A Mercury Theatre Company Production
Mercury Theatre Studio, Colchester
Three short plays
A Moving Story
by Toby Longworth
by Nicola Werenowska
by Tony Casement
Slammers II is the Mercury's second showcase of short plays by members of the company, featuring three works for a cast of four. All have a mother-and-son theme, and all deal with the notion that things are not always what they seem.
A Moving Story has Gina and Tim moving into a new house, surrounded by a chaos of boxes and bewailing the fact that they drag so many possessions with them through life. They are a silly, self-centred couple, and think that the bumbling Tim 2 and his garroulous mum Chrissie, who introduce themselves as their neighbours, have more to them than meets the eye. But when Tim 2 comes with a bottle of wine to apologise for his mum's earlier emotional outburst, what happens proves them right in a totally unexpected way. Tim refills their glasses as he tells the colourful story of this apparently unique bottle. But they awake from their drinking bout to find that their anxieties about possessions have been rather thoroughly resolved.
Toby Longworth's young couple are irritating enough for us feel that they deserve what happens to them, and their neighbours are entertaining stereotypes of the dominating mother and grown-up son. But the real star of the piece is the extraordinary tale of the bottle of wine.
Davy's Day feels like the least successful of the three plays because of its relative predictability; a family assembling for the father's funeral, and their emotional history surfacing explosively. The father is the apparent focus of discontent until it emerges that the mother's favouring of her youngest child, Davy, has been the real cause of grief over the years. Ideas about independence, loneliness in marriage, and feeling trapped are explored before the Oedipal ending brings about what two of the characters have always subconsciously wanted, leaving the other two stranded.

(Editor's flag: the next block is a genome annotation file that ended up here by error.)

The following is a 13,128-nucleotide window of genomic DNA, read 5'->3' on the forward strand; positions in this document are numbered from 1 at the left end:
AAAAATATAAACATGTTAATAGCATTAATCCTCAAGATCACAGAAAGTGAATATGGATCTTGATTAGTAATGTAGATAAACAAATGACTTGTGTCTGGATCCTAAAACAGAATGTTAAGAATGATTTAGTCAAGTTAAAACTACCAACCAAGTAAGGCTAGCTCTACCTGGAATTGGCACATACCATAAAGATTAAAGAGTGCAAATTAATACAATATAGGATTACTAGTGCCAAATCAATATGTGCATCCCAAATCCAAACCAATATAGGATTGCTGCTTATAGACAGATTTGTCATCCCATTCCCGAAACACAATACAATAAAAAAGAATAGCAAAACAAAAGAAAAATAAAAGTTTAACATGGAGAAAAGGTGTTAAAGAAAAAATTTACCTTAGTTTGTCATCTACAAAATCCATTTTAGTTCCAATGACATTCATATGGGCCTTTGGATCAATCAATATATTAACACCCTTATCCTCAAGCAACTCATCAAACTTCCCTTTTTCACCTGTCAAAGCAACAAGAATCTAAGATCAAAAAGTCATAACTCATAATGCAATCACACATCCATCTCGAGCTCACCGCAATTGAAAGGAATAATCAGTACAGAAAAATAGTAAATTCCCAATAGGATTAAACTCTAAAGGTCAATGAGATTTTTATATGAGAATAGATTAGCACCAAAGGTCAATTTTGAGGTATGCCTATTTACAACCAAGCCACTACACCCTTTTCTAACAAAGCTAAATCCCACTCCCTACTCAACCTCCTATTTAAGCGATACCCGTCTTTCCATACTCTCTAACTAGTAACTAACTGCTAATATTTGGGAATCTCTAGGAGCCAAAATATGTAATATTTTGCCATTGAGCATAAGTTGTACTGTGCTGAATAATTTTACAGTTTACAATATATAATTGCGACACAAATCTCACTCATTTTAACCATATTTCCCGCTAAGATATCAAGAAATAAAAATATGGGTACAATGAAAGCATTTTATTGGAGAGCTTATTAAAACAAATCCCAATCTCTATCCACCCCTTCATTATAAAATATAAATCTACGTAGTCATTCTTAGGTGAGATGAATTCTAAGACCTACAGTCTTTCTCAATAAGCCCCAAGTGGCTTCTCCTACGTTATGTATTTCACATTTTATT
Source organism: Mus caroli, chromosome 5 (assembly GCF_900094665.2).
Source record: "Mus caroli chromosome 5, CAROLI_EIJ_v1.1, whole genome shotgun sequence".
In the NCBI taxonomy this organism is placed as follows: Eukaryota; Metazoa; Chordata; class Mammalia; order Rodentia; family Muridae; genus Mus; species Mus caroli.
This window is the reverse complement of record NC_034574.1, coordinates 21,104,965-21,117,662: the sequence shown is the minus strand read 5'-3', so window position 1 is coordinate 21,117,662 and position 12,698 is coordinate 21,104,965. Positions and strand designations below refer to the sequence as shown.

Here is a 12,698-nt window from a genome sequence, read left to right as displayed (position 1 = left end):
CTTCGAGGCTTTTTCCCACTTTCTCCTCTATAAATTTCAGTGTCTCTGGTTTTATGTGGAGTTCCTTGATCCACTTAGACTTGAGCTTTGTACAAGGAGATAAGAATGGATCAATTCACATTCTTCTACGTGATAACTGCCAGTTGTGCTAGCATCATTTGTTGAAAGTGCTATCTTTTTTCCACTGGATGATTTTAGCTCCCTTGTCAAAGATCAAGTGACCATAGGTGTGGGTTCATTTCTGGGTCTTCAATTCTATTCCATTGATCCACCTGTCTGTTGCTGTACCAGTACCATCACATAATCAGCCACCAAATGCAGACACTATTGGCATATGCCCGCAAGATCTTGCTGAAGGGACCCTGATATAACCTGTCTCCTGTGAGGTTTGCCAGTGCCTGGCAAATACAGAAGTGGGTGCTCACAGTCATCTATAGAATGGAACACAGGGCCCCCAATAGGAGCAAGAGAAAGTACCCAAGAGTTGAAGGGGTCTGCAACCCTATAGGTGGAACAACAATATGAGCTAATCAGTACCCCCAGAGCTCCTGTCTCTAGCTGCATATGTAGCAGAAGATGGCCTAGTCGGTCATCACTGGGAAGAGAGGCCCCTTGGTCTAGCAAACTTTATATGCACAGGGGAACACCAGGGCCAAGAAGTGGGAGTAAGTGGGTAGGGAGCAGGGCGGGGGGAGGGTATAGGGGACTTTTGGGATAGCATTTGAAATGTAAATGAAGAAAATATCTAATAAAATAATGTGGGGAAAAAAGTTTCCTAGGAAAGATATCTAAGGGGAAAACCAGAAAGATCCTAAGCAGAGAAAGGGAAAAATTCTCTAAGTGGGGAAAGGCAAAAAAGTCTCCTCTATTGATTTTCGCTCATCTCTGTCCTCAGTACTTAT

The most startling play of the evening is Tony Casement's The Smithereens. Nicola, an idealistic young woman from Librarians Against War is interviewing Pat, the mother of a soldier killed in Iraq, but not getting the sorts of responses she'd expected. Meanwhile, the two guys doing the surveillance on Pat's council flat in south London reveal their own complex relationship and attitudes, until the two couple's fates finally collide.
This is that rare gem - a dead serious play that's also at times very funny. But it's also a flawed gem. The librarian is a very prim Miss, and the point about the gap between her view of the world and that of the mother could be more powerfully made if she were less of a stereotype. The relationship between the two surveillance men also didn't always come across with complete clarity. But this is an original piece with a script that is alarming as well as funny, exploring some genuinely interesting ideas.
A great pleasure of the evening is watching the same four actors tackling their different characters. Christine Absalom is cast in every case as mum, but her portrayal of Pat in the final piece is a revelation. Tattooed and lager-swilling, she is powerfully affecting as she tries to articulate her views of motherhood and war. Gina Isaac, Tim Treslove and Tony Casement also do their various roles well, but if he's capable of a piece like The Smithereens, it's clear that Mr Casement should be spending less time on the stage, and more time writing for it.
"Slammers II" runs until 26th June
Reviewer: Jill Sharp